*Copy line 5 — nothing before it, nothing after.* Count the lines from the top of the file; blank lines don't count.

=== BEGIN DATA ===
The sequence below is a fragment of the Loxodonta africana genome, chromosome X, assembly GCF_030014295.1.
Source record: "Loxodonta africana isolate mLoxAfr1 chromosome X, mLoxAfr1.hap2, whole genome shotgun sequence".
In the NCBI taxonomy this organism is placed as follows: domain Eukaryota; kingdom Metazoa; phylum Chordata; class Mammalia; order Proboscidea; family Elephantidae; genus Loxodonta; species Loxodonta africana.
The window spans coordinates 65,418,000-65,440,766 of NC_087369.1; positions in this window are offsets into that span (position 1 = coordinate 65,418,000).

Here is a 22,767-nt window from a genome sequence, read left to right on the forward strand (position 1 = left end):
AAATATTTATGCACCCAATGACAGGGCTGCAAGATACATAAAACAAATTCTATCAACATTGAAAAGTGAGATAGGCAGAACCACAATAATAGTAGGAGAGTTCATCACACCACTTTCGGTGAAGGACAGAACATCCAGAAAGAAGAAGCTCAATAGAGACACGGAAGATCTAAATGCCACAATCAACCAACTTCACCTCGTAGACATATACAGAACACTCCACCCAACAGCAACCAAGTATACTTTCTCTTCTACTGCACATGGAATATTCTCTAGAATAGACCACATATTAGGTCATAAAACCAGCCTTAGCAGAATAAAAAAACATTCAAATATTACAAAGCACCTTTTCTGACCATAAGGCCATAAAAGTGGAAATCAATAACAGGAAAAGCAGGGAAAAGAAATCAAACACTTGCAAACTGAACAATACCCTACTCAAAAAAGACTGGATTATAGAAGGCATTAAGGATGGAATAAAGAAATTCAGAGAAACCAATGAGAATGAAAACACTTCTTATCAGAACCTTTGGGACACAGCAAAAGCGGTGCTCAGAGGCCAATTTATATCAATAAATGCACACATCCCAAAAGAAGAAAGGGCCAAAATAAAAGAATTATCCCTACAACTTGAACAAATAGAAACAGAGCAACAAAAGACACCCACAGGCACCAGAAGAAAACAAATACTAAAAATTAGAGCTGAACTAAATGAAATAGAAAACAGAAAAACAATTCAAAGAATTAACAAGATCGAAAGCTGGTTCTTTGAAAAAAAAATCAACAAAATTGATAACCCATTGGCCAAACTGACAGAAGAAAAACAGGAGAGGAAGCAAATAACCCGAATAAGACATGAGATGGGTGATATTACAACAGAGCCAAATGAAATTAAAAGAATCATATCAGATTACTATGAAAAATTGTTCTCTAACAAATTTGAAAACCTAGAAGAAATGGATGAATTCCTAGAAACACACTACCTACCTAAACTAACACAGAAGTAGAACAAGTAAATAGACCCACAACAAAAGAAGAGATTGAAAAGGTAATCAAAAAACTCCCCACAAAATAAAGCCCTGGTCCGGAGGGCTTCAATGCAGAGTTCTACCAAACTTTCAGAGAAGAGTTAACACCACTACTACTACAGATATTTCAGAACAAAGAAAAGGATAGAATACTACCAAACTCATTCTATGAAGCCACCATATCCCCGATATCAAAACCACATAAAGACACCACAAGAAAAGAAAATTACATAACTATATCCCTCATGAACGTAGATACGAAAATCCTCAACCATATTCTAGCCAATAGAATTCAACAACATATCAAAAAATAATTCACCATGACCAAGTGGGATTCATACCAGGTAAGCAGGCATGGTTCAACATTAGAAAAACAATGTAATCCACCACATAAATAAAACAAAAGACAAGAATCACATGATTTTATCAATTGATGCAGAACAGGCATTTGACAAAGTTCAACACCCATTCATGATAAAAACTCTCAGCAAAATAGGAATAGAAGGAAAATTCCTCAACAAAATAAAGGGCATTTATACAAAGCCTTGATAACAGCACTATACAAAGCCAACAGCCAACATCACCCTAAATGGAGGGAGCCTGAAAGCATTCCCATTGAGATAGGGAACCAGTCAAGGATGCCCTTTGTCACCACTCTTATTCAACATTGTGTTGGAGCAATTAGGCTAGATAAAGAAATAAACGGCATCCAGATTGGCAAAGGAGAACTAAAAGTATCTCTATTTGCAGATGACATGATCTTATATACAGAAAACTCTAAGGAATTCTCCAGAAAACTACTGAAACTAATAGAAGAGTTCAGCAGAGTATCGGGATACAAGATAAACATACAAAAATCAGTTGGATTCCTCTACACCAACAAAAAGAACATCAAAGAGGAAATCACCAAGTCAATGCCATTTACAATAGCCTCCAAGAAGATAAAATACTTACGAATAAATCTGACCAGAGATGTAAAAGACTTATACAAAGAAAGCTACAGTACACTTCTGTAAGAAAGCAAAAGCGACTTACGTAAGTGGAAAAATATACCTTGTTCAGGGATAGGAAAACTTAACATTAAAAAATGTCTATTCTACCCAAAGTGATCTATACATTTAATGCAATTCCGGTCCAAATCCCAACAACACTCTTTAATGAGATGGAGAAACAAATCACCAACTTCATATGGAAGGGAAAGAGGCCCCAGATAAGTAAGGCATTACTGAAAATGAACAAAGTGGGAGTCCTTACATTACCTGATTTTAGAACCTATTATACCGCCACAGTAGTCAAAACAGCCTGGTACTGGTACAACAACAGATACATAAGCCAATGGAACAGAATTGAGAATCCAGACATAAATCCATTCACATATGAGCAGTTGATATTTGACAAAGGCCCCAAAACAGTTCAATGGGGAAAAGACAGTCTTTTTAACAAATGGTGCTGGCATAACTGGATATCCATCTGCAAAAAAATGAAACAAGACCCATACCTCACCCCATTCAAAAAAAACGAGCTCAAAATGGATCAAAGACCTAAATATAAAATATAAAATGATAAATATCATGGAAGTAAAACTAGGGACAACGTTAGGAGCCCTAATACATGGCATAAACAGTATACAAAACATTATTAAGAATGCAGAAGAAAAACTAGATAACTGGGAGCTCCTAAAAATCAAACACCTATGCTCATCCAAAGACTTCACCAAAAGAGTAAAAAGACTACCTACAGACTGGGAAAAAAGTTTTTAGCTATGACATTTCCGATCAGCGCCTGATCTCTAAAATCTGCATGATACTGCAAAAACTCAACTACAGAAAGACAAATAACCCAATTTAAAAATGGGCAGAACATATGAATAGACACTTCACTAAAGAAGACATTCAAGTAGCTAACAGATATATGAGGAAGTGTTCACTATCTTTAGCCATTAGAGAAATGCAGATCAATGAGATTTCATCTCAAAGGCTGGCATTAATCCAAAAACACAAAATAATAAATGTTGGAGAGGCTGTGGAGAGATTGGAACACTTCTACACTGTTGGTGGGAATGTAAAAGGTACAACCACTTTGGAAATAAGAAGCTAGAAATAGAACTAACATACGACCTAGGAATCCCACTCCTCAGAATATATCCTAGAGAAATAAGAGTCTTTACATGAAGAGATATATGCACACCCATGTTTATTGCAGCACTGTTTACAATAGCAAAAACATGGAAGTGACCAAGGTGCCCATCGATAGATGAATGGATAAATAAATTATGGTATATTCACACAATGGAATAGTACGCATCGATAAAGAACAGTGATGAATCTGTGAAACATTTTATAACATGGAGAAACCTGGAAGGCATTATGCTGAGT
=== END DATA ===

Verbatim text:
Here is a 22,767-nt window from a genome sequence, read left to right on the forward strand (position 1 = left end):